This study builds on a previous study by this group in which 6-11-month-old Peruvian infants who were fed bovine milk fat globule membrane (MFGM) containing complementary food had significantly fewer episodes of infection-related bloody diarrhea relative to those consuming a control food (skim milk powder). Micronutrient deficiencies including zinc deficiency were prevalent in this study population. To understand the mechanism behind the health benefits of consuming MFGM, the serum metabolome and cytokine levels, as markers for systemic immune responses, were evaluated using 1H nuclear magnetic resonance-based metabolomics and a multiplex system, respectively. Combined with data on micronutrient status and anthropometry, a comparative analysis was performed. Supplementation with MFGM tended to improve micronutrient status, energy metabolism, and growth reflected as increased levels of circulating amino acids and weight gain, particularly in female infants compared to controls. Decreased levels of the microbial choline metabolite trimethylamine-N-oxide in the MFGM-supplemented group (both male and female infants) suggest a functional perturbation in the intestinal microbiota. A cytokine shift toward a less T helper type 1 response was observed in those receiving the MFGM supplement, which was mainly attributed to decreases in interleukin-2 levels. Our findings suggest that consumption of MFGM with complementary food may reverse the metabolic abnormalities found in marginally nourished infants, thereby improving metabolic regulation, which may lead to enhanced immunity.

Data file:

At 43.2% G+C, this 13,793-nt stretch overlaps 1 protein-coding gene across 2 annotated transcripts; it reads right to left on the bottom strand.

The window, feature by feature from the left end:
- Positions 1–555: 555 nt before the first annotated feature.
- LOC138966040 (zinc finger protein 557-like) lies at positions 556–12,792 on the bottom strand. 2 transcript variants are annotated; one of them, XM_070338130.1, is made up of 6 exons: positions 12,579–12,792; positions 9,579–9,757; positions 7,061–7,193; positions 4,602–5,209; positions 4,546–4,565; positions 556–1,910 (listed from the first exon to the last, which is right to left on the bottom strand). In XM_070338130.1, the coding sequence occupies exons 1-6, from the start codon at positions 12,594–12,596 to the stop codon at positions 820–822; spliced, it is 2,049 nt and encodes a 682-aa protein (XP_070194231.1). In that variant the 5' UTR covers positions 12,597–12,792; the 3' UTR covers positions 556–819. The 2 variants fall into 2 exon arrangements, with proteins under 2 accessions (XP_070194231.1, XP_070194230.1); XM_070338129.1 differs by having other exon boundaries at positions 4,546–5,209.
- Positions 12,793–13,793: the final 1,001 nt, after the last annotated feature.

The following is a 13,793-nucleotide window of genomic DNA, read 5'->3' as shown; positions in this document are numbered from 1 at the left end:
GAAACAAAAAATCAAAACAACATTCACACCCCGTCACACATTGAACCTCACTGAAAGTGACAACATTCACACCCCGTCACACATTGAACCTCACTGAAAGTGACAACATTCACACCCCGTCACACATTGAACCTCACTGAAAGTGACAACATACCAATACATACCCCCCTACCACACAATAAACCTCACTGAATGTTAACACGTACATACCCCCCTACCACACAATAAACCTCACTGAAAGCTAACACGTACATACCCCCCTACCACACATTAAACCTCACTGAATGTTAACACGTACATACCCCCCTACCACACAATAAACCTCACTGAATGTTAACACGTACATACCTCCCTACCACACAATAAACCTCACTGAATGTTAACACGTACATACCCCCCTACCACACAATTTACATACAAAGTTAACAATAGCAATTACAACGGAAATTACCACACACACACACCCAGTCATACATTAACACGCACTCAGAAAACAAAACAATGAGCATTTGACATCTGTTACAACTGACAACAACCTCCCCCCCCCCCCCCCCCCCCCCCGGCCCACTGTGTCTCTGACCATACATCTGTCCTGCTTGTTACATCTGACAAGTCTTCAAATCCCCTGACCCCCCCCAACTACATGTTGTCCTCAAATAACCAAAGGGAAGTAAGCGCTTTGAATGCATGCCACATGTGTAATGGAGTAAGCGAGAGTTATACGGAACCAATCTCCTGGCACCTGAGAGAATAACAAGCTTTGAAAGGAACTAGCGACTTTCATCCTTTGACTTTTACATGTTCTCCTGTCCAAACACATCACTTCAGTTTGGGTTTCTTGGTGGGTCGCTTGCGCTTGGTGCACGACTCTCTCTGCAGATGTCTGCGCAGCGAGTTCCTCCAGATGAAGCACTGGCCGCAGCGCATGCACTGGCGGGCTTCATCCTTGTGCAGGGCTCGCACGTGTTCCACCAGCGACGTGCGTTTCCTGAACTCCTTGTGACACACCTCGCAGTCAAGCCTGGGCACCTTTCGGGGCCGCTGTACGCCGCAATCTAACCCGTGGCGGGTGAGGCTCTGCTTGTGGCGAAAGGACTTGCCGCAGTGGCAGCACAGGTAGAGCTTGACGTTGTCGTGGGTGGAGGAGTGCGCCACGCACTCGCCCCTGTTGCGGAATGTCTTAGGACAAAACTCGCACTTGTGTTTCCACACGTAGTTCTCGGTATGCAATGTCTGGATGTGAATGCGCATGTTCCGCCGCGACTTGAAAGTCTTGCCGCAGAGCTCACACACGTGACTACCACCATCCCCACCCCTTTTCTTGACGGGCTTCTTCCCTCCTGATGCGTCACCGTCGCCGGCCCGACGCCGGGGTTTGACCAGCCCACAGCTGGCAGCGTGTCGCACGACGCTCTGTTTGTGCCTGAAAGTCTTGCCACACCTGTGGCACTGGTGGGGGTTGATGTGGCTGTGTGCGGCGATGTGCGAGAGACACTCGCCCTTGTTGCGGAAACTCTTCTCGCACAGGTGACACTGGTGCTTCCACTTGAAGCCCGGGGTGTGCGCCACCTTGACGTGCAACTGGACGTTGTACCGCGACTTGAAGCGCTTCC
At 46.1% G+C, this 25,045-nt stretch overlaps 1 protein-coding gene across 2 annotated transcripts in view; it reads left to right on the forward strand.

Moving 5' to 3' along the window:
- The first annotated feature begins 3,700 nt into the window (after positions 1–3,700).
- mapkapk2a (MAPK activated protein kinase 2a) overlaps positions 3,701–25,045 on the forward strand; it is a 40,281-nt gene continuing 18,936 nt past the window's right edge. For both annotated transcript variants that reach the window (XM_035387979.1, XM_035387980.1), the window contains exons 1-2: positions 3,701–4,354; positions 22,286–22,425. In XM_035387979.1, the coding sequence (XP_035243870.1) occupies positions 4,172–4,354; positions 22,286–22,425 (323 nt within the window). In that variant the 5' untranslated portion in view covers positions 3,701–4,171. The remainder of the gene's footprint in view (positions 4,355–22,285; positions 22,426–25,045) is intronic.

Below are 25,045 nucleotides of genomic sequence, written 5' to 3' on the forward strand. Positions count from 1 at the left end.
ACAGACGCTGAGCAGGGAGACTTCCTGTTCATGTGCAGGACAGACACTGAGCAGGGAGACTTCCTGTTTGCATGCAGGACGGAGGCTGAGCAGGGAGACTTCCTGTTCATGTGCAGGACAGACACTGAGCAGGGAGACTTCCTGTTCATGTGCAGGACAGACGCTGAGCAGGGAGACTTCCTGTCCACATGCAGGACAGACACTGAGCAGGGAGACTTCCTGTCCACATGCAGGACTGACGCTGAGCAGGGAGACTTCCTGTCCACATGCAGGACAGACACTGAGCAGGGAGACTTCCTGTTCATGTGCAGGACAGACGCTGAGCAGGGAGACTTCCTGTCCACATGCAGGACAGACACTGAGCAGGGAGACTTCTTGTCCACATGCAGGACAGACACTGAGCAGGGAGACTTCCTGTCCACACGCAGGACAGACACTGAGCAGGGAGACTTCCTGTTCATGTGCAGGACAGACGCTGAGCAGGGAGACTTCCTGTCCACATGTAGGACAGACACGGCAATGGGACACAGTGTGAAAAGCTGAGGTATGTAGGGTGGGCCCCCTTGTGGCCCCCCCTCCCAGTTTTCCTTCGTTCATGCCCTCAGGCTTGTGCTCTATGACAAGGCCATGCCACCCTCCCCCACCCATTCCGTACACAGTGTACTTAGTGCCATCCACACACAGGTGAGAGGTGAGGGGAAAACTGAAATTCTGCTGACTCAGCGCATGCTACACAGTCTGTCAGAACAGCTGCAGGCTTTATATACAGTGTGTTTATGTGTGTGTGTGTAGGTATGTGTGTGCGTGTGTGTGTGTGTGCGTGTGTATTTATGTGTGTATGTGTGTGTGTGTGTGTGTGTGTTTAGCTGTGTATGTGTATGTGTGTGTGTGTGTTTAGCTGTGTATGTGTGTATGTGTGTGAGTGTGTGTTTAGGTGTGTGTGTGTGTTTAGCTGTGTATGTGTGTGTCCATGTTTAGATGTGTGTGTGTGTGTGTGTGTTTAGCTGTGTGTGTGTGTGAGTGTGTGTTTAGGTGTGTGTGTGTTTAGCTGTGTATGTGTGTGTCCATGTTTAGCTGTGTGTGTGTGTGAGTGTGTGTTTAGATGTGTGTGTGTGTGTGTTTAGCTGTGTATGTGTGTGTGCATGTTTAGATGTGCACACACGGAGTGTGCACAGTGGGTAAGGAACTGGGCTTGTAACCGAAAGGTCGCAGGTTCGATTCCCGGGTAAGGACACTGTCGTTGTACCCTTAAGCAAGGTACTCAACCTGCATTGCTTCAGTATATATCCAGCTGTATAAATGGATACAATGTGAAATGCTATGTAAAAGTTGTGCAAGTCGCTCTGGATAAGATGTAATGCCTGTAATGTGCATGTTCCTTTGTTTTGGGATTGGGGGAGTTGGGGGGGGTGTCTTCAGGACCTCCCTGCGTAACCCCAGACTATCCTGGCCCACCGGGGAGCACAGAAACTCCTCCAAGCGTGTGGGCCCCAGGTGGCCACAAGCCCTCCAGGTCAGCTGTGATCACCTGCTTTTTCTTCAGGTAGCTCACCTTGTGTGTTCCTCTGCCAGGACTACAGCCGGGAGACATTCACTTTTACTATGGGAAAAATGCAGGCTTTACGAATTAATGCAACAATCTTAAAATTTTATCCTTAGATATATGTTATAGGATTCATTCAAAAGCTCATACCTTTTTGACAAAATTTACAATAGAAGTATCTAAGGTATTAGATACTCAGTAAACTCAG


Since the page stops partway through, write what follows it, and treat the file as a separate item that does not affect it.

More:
Keywords: Developing world; Metabolomics.